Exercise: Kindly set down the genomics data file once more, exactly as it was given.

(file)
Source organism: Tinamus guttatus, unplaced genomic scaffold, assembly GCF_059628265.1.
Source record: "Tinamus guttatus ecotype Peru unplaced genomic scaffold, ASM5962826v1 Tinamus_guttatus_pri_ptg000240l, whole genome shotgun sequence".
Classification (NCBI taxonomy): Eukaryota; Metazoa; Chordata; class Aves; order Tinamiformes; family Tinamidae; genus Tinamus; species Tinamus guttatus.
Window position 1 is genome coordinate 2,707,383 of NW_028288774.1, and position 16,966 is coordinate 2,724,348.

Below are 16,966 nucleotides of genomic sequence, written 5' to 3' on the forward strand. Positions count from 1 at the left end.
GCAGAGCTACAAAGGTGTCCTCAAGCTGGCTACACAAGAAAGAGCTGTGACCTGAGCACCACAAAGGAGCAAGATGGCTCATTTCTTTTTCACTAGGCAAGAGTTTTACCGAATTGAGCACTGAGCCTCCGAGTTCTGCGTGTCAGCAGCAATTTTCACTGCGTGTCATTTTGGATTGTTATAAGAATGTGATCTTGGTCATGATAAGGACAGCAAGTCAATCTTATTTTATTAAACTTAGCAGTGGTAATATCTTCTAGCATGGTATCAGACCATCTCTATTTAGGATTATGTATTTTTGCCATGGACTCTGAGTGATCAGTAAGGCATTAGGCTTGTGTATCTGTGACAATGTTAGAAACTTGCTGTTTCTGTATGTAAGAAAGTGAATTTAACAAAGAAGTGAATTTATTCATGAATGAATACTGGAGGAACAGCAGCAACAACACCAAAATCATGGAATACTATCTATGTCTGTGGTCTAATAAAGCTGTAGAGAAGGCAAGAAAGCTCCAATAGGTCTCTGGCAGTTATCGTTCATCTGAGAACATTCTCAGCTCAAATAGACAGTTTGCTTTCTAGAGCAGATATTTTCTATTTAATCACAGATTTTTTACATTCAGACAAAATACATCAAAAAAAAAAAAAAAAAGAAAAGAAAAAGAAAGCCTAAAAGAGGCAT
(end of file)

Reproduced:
Source organism: Tinamus guttatus, unplaced genomic scaffold, assembly GCF_059628265.1.
Source record: "Tinamus guttatus ecotype Peru unplaced genomic scaffold, ASM5962826v1 Tinamus_guttatus_pri_ptg000240l, whole genome shotgun sequence".
Classification (NCBI taxonomy): Eukaryota; Metazoa; Chordata; class Aves; order Tinamiformes; family Tinamidae; genus Tinamus; species Tinamus guttatus.
Window position 1 is genome coordinate 2,707,383 of NW_028288774.1, and position 16,966 is coordinate 2,724,348.

Below are 16,966 nucleotides of genomic sequence, written 5' to 3' on the forward strand. Positions count from 1 at the left end.
GCAGAGCTACAAAGGTGTCCTCAAGCTGGCTACACAAGAAAGAGCTGTGACCTGAGCACCACAAAGGAGCAAGATGGCTCATTTCTTTTTCACTAGGCAAGAGTTTTACCGAATTGAGCACTGAGCCTCCGAGTTCTGCGTGTCAGCAGCAATTTTCACTGCGTGTCATTTTGGATTGTTATAAGAATGTGATCTTGGTCATGATAAGGACAGCAAGTCAATCTTATTTTATTAAACTTAGCAGTGGTAATATCTTCTAGCATGGTATCAGACCATCTCTATTTAGGATTATGTATTTTTGCCATGGACTCTGAGTGATCAGTAAGGCATTAGGCTTGTGTATCTGTGACAATGTTAGAAACTTGCTGTTTCTGTATGTAAGAAAGTGAATTTAACAAAGAAGTGAATTTATTCATGAATGAATACTGGAGGAACAGCAGCAACAACACCAAAATCATGGAATACTATCTATGTCTGTGGTCTAATAAAGCTGTAGAGAAGGCAAGAAAGCTCCAATAGGTCTCTGGCAGTTATCGTTCATCTGAGAACATTCTCAGCTCAAATAGACAGTTTGCTTTCTAGAGCAGATATTTTCTATTTAATCACAGATTTTTTACATTCAGACAAAATACATCAAAAAAAAAAAAAAAAAGAAAAGAAAAAGAAAGCCTAAAAGAGGCAT